Obama added that his administration is going after very specific targets and is exercising utmost caution in how the strikes are carried out.
“For the most part, they’ve been very precise precision [sic] strikes against al-Qaeda and their affiliates, and we are very careful in terms of how it’s been applied.”
- Nathan Freed Wessler, National Security Fellow at the American Civil Liberties Union and Thomas Lynch, distinguished research fellow at the National Defense University spar over the legal and ethical ramifications of the US drone program with VOA's Carol Castiel.Download
While proponents of drone strikes argue that they are effective tools in the war of terror, opponents stress that they sometimes kill innocent civilians, are a general public safety concern and raise the ethical question of whether targeting and eliminating people without formally declaring a war on a foreign country’s territory is legally and morally justified.
Even among U.S. lawmakers, there is skepticism. Twenty-six congressmen have recently sent a letter to President Obama expressing their concern over his administration’s use of armed drones. Pointing to the fact that such strikes carry the risk of “killing innocent civilians or individuals who may have no relationship to the attacks on the United States,” they also complained that the campaign has “virtually no transparency, accountability or oversight.” Calling on the president to “ensure that such killings are legal,” the lawmakers requested for “civilian casualty numbers [to be] collected, tracked and analyzed.”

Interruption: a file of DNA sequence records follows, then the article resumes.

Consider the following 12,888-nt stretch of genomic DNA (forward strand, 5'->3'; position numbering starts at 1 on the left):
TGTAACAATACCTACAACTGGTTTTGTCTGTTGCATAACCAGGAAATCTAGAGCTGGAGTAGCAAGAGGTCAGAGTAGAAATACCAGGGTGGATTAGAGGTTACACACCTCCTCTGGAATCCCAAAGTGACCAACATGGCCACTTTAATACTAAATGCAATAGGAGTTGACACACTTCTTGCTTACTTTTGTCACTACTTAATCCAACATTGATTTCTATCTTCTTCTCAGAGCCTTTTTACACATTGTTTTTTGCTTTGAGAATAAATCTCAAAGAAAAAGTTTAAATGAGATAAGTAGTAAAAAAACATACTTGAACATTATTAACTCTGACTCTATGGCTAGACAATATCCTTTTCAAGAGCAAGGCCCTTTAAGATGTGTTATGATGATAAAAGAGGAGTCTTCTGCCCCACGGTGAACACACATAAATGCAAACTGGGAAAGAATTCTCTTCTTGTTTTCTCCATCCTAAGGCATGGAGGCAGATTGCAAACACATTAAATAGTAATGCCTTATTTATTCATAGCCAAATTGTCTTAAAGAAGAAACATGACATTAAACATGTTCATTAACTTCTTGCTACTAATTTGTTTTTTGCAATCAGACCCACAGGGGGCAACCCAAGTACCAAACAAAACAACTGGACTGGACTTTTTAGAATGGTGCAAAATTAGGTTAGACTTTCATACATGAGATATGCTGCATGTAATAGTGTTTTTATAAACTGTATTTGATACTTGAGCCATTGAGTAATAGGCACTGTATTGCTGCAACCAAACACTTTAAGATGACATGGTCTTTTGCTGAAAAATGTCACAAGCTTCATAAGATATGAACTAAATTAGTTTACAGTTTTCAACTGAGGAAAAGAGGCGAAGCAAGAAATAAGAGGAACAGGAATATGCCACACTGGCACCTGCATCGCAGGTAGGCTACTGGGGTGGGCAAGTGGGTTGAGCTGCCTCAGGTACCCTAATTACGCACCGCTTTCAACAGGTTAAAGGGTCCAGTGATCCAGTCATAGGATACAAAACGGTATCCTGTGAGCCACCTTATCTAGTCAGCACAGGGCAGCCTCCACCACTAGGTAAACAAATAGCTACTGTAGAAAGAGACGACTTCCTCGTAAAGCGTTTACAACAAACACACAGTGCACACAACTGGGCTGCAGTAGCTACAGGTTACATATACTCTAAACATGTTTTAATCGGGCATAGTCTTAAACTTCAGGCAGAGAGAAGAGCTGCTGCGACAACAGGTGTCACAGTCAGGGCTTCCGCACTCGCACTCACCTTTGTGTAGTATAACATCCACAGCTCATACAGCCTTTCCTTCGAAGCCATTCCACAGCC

Criticism from countries directly affected by U.S. drone strikes was more blunt.
Earlier this month, Pakistan’s foreign affairs ministry lodged a protest with the U.S. government to “officially convey [Islamabad’s] serious concern regarding drone attacks in Pakistani territory,” claiming that the strikes were “unlawful, against international law and a violation of Pakistan’s sovereignty.” Meanwhile, Pakistani political groups have called on their government to shoot down U.S. drones whenever they are spotted in the country’s air space.
Afghan President Hamid Karzai, bound by a strategic partnership agreement with the United States, has been more guarded in his criticism of U.S. drone strikes on Afghan territory, but did reportedly express frustration when asked about such strikes in neighboring Pakistan. “I can never talk in favorable terms about planes that are shooting people or bombing people.”
In Yemen, where there seems to be some official backing of U.S. drone strikes, the country’s Nobel Peace laureate Tawakul Karman has vociferously spoken out against them. “We are against drone strikes because they will not kill the real al Qaeda, they will only target women and youth.”
With the use of armed drones by the U.S. showing no sign of slowing, where do you stand on the issue? Vote in our poll, check out comments in our social media stream and add your own opinion below.
Patrick deHahn is a junior reporter and intern at VOA. He is a rising junior at Pace University New York City majoring in communication arts and journalism. For his internship, he has chosen to focus on the Middle East by working on online community engagement and covering the news through social media with the Middle East Voices team.